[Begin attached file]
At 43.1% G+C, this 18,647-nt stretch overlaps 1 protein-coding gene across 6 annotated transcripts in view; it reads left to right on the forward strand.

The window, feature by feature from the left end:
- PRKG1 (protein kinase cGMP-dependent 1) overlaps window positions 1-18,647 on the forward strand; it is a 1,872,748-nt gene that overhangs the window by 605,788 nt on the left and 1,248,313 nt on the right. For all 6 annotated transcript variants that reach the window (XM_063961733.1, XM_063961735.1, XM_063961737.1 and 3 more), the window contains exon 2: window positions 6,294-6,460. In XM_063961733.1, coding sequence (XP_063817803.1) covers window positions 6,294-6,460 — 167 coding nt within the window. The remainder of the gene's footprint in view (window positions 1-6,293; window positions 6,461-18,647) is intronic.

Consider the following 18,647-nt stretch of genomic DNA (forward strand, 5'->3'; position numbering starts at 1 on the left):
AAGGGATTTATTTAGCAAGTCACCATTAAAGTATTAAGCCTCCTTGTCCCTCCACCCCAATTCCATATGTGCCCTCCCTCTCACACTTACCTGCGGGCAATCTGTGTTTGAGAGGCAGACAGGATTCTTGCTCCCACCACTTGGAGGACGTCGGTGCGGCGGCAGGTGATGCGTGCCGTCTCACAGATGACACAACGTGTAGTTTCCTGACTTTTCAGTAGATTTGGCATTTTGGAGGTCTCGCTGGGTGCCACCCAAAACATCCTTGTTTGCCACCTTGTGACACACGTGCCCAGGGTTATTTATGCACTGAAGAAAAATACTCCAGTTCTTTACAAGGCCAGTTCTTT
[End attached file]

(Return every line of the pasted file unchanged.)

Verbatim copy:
At 43.1% G+C, this 18,647-nt stretch overlaps 1 protein-coding gene across 6 annotated transcripts in view; it reads left to right on the forward strand.

The window, feature by feature from the left end:
- PRKG1 (protein kinase cGMP-dependent 1) overlaps window positions 1-18,647 on the forward strand; it is a 1,872,748-nt gene that overhangs the window by 605,788 nt on the left and 1,248,313 nt on the right. For all 6 annotated transcript variants that reach the window (XM_063961733.1, XM_063961735.1, XM_063961737.1 and 3 more), the window contains exon 2: window positions 6,294-6,460. In XM_063961733.1, coding sequence (XP_063817803.1) covers window positions 6,294-6,460 — 167 coding nt within the window. The remainder of the gene's footprint in view (window positions 1-6,293; window positions 6,461-18,647) is intronic.

Consider the following 18,647-nt stretch of genomic DNA (forward strand, 5'->3'; position numbering starts at 1 on the left):
AAGGGATTTATTTAGCAAGTCACCATTAAAGTATTAAGCCTCCTTGTCCCTCCACCCCAATTCCATATGTGCCCTCCCTCTCACACTTACCTGCGGGCAATCTGTGTTTGAGAGGCAGACAGGATTCTTGCTCCCACCACTTGGAGGACGTCGGTGCGGCGGCAGGTGATGCGTGCCGTCTCACAGATGACACAACGTGTAGTTTCCTGACTTTTCAGTAGATTTGGCATTTTGGAGGTCTCGCTGGGTGCCACCCAAAACATCCTTGTTTGCCACCTTGTGACACACGTGCCCAGGGTTATTTATGCACTGAAGAAAAATACTCCAGTTCTTTACAAGGCCAGTTCTTT